Mapping Partition Memory, Amnesia & Literature in Middle and South Bengal:
An Indo-Bangladesh Perspective
English Discipline, Khulna University
Centre for Language, Translation & Cultural Studies (CLTCS)
School of Humanities
Netaji Subhas Open University
সম্প্রতি খুলনা বিশ্ববিদ্যালয়ের ইংরেজি ডিসিপ্লিন ও নেতাজি সুভাষ মুক্ত বিশ্ববিদ্যালয়ের স্কুল অব হিউম্যানিটিসের অন্তর্গত সেন্টার ফর ল্যাঙ্গুয়েজ, ট্রান্সলেশন এন্ড কালচারাল স্টাডিজ একটি যৌথ গবেষণা প্রকল্প গ্রহণ করেছে। বিগত ২০শে সেপ্টেম্বর, কলকাতায় নেতাজি সুভাষ মুক্ত বিশ্ববিদ্যালয়ের মূল ভবনে এই প্রকল্পের প্রাথমিক সমঝোতাপত্র স্বাক্ষরিত হয়েছে। খুলনা বিশ্ববিদ্যালয়ের ইংরেজি ডিসিল্পিনের পক্ষ থেকে এই মৌ-তে স্বাক্ষর করেন বিভাগীয় প্রধান অধ্যাপিকা ড সাবিহা হক্ এবং নেতাজি সুভাষ মুক্ত বিশ্ববিদ্যালয়ের পক্ষ থেকে মানববিদ্যা অনুষদের কার্যনির্বাহী প্রধান ড মননকুমার মণ্ডল। উপস্থিত ছিলেন খুলনা বিশ্ববিদ্যালয়ের ইংরেজি বিভাগের অন্যতম অধ্যাপক ড আহমেদ আহসানুজ্জামান ও নেতাজি সুভাষ মুক্ত বিশ্ববিদ্যালয়ের ইংরেজি বিভাগের অধ্যাপক শ্রীদীপ মুখার্জি।
As a people’s university dedicated to “Reaching the Unreached” and empowerment of the masses through the means of Open and Distance Learning, Netaji Subhas Open University struck a new chord when its Centre for Language, Translation and Cultural Studies (CLTCS) on 20th September 2017 signed a Memorandum of Understanding (MoU) with the English Discipline of Khulna University, Bangladesh to collaborate on a research project titled “Mapping Partition Memory, Amnesia and Literature in Middle and Southern Bengal: An Indo-Bangladesh Perspective”.
As the title of the project suggests, the envisaged path is a pronounced departure from much chronicled grand narratives of India’s “Partition-Independence”. By its very nature, the collaborative research project purports to be a channel to bring out people’s narratives – written/ oral, mnemonic, and even those slices that have been buried under the existential realities of living in new lands. Evidently, and again a first of its kind in the domain of the Humanities, this will be a field survey based research project wherein student researchers from both countries will reach out to select districts to record narratives in all forms and thereby prioritise real-life stories of common people who have undergone the trauma of partitioned lives.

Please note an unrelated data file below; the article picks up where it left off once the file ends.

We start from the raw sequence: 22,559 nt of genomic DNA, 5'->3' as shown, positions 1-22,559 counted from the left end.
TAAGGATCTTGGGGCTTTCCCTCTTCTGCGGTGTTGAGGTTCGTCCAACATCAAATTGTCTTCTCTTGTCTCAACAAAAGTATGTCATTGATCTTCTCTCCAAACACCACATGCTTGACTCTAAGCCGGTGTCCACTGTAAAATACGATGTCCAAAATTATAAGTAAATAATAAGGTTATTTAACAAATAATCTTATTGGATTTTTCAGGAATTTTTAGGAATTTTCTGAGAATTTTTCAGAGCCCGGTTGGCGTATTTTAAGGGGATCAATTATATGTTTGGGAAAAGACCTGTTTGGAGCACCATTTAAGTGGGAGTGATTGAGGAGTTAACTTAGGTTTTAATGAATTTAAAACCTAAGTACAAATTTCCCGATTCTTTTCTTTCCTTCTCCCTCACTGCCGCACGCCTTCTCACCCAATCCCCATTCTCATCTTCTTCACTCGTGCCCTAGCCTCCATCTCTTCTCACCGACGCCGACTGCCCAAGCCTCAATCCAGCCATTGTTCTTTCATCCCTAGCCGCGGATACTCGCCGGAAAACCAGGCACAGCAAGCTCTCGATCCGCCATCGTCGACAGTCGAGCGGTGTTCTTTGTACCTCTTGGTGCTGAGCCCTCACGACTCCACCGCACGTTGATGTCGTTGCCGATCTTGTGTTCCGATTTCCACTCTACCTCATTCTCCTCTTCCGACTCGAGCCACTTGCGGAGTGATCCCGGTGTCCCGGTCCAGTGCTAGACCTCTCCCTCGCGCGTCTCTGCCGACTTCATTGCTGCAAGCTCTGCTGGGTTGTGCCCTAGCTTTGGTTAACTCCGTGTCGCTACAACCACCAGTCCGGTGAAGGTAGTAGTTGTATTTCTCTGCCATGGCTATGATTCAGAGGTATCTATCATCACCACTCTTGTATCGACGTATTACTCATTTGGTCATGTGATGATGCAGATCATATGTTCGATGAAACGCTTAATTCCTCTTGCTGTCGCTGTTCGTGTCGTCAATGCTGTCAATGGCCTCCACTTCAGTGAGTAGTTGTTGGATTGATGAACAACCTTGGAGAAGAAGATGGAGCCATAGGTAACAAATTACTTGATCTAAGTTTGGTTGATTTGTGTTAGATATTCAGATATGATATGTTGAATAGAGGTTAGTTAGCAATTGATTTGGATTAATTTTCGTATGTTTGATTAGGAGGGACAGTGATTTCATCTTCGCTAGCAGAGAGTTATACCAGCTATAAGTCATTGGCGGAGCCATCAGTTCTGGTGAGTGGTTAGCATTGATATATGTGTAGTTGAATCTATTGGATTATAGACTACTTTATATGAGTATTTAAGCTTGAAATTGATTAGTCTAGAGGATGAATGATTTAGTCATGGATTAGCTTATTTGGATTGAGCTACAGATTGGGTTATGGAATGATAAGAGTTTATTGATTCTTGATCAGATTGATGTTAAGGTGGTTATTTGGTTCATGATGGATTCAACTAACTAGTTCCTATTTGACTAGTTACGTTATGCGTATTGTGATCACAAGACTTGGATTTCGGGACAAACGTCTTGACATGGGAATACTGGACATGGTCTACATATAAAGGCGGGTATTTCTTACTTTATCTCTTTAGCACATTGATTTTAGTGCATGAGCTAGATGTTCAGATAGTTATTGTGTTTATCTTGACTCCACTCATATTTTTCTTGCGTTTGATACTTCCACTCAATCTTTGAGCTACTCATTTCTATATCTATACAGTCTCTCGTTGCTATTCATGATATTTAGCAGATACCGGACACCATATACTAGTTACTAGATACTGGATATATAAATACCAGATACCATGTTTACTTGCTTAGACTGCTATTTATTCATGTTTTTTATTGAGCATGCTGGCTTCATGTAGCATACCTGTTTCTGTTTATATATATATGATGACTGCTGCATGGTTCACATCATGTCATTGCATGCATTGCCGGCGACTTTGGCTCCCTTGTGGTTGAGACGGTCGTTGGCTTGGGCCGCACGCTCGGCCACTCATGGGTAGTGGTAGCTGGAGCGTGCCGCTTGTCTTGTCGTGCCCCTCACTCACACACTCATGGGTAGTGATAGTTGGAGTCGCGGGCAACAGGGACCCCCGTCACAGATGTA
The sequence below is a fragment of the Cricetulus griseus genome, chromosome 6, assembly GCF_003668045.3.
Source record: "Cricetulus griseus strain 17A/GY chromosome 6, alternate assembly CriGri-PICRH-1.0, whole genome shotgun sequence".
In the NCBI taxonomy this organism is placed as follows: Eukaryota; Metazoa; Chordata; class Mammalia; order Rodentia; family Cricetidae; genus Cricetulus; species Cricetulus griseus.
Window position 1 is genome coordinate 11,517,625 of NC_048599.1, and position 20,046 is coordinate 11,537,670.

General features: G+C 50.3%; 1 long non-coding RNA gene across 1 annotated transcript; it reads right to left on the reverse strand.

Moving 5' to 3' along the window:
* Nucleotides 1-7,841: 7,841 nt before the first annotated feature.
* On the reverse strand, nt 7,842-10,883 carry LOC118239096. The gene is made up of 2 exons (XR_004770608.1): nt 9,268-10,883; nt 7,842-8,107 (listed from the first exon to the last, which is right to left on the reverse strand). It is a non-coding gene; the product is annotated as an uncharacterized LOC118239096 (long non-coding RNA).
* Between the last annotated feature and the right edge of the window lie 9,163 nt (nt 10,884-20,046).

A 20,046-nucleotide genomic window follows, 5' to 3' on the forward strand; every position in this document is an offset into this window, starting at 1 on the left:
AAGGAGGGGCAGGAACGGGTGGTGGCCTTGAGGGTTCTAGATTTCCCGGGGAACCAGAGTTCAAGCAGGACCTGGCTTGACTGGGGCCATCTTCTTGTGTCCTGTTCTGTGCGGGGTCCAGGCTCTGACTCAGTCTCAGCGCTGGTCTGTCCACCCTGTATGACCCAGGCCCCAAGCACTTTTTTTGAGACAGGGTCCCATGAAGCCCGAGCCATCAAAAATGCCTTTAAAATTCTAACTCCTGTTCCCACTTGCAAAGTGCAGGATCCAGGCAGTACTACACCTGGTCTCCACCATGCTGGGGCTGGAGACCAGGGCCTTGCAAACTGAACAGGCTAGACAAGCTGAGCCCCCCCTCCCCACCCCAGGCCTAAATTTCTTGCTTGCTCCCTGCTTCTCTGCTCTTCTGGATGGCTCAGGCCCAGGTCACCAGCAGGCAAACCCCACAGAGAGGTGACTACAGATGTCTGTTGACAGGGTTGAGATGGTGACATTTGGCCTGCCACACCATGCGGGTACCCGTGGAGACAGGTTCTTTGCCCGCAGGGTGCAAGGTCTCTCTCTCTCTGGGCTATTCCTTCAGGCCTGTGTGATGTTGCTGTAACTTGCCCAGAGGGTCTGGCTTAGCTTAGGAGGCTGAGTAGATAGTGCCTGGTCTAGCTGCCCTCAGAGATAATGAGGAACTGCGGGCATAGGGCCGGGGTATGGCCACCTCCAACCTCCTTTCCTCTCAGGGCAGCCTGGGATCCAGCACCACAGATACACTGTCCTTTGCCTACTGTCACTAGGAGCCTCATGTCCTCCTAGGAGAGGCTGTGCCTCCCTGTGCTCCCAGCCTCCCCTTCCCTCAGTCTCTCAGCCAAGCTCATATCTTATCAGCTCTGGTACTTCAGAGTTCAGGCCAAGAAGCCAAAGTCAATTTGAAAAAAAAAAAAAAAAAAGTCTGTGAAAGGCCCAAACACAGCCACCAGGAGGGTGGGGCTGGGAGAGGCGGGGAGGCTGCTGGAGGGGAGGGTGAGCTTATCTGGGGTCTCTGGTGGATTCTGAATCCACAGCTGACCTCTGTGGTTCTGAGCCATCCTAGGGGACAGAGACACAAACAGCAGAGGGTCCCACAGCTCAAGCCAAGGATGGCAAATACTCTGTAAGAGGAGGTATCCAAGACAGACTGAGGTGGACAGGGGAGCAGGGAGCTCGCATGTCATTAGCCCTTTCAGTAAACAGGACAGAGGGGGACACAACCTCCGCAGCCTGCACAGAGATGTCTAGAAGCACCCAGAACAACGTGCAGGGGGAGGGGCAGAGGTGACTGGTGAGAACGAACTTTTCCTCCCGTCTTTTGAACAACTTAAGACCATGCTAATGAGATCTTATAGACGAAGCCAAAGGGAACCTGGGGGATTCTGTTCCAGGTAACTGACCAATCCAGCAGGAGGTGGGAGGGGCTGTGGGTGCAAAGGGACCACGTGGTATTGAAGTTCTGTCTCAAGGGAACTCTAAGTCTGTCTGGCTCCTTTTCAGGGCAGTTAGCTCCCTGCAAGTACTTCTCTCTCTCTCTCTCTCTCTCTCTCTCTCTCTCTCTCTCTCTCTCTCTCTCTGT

Going against the grain of any pseudo-romantic utopia as to whether partition can be undone in the minds of people, the project intends to trace in a pragmatic manner the evolutionary trends in partition memory across generations, so as to study how temporality and spatiality have served as triggers to either hold on to memory or bring about a sense of amnesia. In that sense, both first and third generations of partition survivors are integral subjects of this study. Being collaborative at an international level, researchers of both countries will come together to exchange notes on findings of migrancy both ways. As an off-shoot of this, we shall also be in a position to uncover how cultural contours too have undergone spatial shifts, have travelled across borders and have also entered new permutations between migrants and settlors.
While it is a fact that partition in the western part of India is much better documented than has ever been the case in the eastern as far as official action and archiving are concerned, it is important to realize that Bengal partition is more eventful in the sense that it has subsequently given rise to a new nation – Bengali nationalism being the primary spur behind this. A unique aspect of this project is that it does not stop at the frontiers of the negativity of partition; our collaborative venture with Khulna University will also study with equal zeal and enthusiasm the Liberation War and the formation of the independent nation of Bangladesh. Thus, while on the one hand we retrace the angst of loss of homeland in myriad ways, on the other we also partake of the euphoria of deliverance in the victorious culmination of the struggle of a people to carve out a national identity of their own. Coming out of the heart of Bengal, and thereby of India (that has had a major role to play in the liberation of East Pakistan and the creation of Bangladesh), the common man’s perception of liberation, the struggle that it has entailed upon civilian life, the expectations out of the newly emerged nation state as also its critiques – are all aspects that this project will try to access and address through primary sources. The collaborators are of the opinion that by charting the expanse from 1947 through 1971 right up to the present times, this project can be threaded through the forward looking and unifying factor of Bengali nationalism that has ever been a vital link across our borders.
By its very nature, the project has an interdisciplinary flavour, and it is believed that in an age of digital humanities, the respective institutions will make significant contribution to this area of studies by taking recourse to the best means of recording, archiving and publishing the narratives of the grassroots that will be obtained through field studies conducted by researchers.
As a Centre under a university that is dedicated to the philosophy of Open Learning, CLTCS is glad to invite interested researchers to participate in this project in a spirit of true seamlessness in building an academic fraternity in the Humanities.